Anastasia Tsioulcas writes at NPR Music for “Deceptive Cadence” (http://www.npr.org/blogs/deceptivecadence). Widely published as a writer on both classical and world music, she is the former North America editor for Gramophone Magazine and the classical music columnist for Billboard. She has also been an on-air contributor to many public radio programs, including WNYC’s Soundcheck, Minnesota Public Radio’s The Savvy Traveler, Public Radio International’s Weekend America, and the BBC’s The World.
The video for Ibeyi's song "River" is, frankly, more than a little unsettling. Twin sisters take turns staring flatly into the camera, singing expressionlessly, in between being repeatedly submerged underwater. Are we witnessing a baptism or a drowning? It's unclear. But the song is so darkly beautiful and beguiling that I've been watching it non-stop.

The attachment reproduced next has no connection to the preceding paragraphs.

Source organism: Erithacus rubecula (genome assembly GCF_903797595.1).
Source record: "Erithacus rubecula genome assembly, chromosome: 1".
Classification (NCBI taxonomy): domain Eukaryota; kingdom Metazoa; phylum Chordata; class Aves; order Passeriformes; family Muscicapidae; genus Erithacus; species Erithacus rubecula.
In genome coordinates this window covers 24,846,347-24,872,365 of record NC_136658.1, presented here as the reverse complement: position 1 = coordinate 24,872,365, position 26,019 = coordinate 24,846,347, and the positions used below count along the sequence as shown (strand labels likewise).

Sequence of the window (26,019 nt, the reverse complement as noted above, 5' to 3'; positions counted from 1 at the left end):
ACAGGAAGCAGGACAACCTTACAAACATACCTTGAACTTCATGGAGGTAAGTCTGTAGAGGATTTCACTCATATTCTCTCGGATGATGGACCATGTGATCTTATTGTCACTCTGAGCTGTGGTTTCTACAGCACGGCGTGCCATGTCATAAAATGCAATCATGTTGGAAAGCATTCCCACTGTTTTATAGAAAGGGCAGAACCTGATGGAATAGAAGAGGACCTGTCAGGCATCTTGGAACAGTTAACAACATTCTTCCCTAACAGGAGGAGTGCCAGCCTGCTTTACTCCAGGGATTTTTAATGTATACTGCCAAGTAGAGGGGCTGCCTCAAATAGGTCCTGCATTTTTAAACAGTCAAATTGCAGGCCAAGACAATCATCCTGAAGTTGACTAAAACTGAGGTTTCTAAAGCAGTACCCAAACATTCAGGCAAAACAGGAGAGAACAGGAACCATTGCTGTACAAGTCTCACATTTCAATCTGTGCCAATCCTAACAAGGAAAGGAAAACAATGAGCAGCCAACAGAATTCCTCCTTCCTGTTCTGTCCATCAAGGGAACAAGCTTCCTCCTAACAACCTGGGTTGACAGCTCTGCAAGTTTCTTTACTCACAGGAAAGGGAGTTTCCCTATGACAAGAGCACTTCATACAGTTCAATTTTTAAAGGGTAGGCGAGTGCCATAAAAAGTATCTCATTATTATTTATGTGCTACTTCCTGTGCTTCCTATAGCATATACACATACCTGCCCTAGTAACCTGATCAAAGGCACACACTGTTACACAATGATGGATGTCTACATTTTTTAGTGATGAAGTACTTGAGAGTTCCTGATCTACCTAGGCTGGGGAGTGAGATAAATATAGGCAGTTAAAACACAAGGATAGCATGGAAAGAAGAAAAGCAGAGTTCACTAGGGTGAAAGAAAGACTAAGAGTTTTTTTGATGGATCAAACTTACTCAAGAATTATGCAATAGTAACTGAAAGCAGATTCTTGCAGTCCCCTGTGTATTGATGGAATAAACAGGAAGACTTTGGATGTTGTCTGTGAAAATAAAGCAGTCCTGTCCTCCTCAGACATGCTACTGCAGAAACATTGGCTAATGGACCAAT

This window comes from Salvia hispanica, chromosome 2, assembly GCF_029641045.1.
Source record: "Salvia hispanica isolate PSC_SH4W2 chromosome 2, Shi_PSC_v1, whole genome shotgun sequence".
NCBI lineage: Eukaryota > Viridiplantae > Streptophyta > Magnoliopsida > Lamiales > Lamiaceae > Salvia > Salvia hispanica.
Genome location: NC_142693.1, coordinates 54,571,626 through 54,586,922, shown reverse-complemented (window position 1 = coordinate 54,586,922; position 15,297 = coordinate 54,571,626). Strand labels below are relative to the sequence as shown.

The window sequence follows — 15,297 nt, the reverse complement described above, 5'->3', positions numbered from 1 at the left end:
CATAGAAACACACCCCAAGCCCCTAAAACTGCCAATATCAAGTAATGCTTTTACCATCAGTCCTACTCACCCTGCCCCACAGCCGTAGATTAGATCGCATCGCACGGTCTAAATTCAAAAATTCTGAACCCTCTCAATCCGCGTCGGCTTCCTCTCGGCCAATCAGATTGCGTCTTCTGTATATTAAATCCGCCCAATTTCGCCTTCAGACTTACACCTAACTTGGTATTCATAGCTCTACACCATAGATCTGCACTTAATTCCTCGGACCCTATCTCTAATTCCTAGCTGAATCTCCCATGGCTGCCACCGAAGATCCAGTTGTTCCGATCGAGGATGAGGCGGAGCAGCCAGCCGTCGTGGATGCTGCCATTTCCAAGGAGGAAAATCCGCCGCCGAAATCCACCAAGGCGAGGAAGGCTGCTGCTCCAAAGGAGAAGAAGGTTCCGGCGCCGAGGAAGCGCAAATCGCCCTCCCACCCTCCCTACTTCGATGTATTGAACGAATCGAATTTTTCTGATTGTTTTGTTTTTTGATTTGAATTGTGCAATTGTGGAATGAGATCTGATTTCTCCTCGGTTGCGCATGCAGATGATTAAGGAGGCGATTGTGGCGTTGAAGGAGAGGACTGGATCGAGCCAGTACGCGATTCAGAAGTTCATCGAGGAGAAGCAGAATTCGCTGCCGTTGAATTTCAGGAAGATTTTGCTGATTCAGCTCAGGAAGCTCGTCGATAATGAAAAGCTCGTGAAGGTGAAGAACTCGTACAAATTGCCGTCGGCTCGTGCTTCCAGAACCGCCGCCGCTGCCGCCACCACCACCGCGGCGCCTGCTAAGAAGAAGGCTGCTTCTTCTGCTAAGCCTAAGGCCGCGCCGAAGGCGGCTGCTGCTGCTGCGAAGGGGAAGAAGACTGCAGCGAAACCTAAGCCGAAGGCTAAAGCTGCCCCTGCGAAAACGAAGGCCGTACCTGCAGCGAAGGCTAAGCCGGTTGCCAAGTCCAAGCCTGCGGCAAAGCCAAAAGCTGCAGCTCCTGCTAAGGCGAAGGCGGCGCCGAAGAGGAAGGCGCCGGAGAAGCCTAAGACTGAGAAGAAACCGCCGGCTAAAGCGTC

This emerging duo, whose name is pronounced "ee-bey-ee", is comprised of the 19-year-old, French-Cuban twin sisters Naomi and Lisa-Kainde Díaz. They're the daughters of the groundbreaking Cuban percussionist Miguel "Anga" Diaz, and they root their sound in the Yoruba traditions they inherited from their father. (Their band name actually means "twins" in Yoruba — and twins are both astoundingly common in West Africa and especially prized in Yoruba culture.) "River"'s bed is a deep percussion groove — Naomi plays the wooden-box cajón and the double-headed, hourglass-shaped batá -- but the duo's voices float sweetly above the drums, edged with the faintest hint of metallic overtones. Though they're based in France, the Díaz sisters sing "River" mostly in English, before raising their voices up in the Yoruba language in a paean to Oshun, the Yoruba river orisha spirit and the patron deity of Cuba in the Afro-Caribbean Yoruba tradition. Ibeyi is brand-new to the scene (they are signed to the record label XL, the home of Vampire Weekend and Adele, with only a digital EP out now), but I can't wait to soak up more of their music.